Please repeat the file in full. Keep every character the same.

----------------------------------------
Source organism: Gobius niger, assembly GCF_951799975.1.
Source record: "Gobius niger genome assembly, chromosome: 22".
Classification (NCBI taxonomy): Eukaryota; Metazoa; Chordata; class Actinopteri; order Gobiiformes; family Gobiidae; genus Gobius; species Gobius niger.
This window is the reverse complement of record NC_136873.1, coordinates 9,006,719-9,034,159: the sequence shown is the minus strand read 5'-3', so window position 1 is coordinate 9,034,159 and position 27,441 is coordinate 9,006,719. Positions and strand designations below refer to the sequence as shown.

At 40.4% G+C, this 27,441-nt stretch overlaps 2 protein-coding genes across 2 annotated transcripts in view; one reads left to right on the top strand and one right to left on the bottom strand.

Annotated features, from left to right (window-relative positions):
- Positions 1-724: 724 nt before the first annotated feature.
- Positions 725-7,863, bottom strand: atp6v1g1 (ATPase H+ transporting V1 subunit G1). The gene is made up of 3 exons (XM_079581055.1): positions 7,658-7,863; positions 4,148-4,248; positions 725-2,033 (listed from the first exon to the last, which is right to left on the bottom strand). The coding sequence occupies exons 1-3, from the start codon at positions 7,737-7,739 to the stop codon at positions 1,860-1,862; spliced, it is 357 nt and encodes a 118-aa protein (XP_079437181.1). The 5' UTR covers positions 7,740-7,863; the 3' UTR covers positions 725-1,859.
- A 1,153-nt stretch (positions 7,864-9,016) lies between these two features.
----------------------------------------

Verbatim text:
Source organism: Gobius niger, assembly GCF_951799975.1.
Source record: "Gobius niger genome assembly, chromosome: 22".
Classification (NCBI taxonomy): Eukaryota; Metazoa; Chordata; class Actinopteri; order Gobiiformes; family Gobiidae; genus Gobius; species Gobius niger.
This window is the reverse complement of record NC_136873.1, coordinates 9,006,719-9,034,159: the sequence shown is the minus strand read 5'-3', so window position 1 is coordinate 9,034,159 and position 27,441 is coordinate 9,006,719. Positions and strand designations below refer to the sequence as shown.

At 40.4% G+C, this 27,441-nt stretch overlaps 2 protein-coding genes across 2 annotated transcripts in view; one reads left to right on the top strand and one right to left on the bottom strand.

Annotated features, from left to right (window-relative positions):
- Positions 1-724: 724 nt before the first annotated feature.
- Positions 725-7,863, bottom strand: atp6v1g1 (ATPase H+ transporting V1 subunit G1). The gene is made up of 3 exons (XM_079581055.1): positions 7,658-7,863; positions 4,148-4,248; positions 725-2,033 (listed from the first exon to the last, which is right to left on the bottom strand). The coding sequence occupies exons 1-3, from the start codon at positions 7,737-7,739 to the stop codon at positions 1,860-1,862; spliced, it is 357 nt and encodes a 118-aa protein (XP_079437181.1). The 5' UTR covers positions 7,740-7,863; the 3' UTR covers positions 725-1,859.
- A 1,153-nt stretch (positions 7,864-9,016) lies between these two features.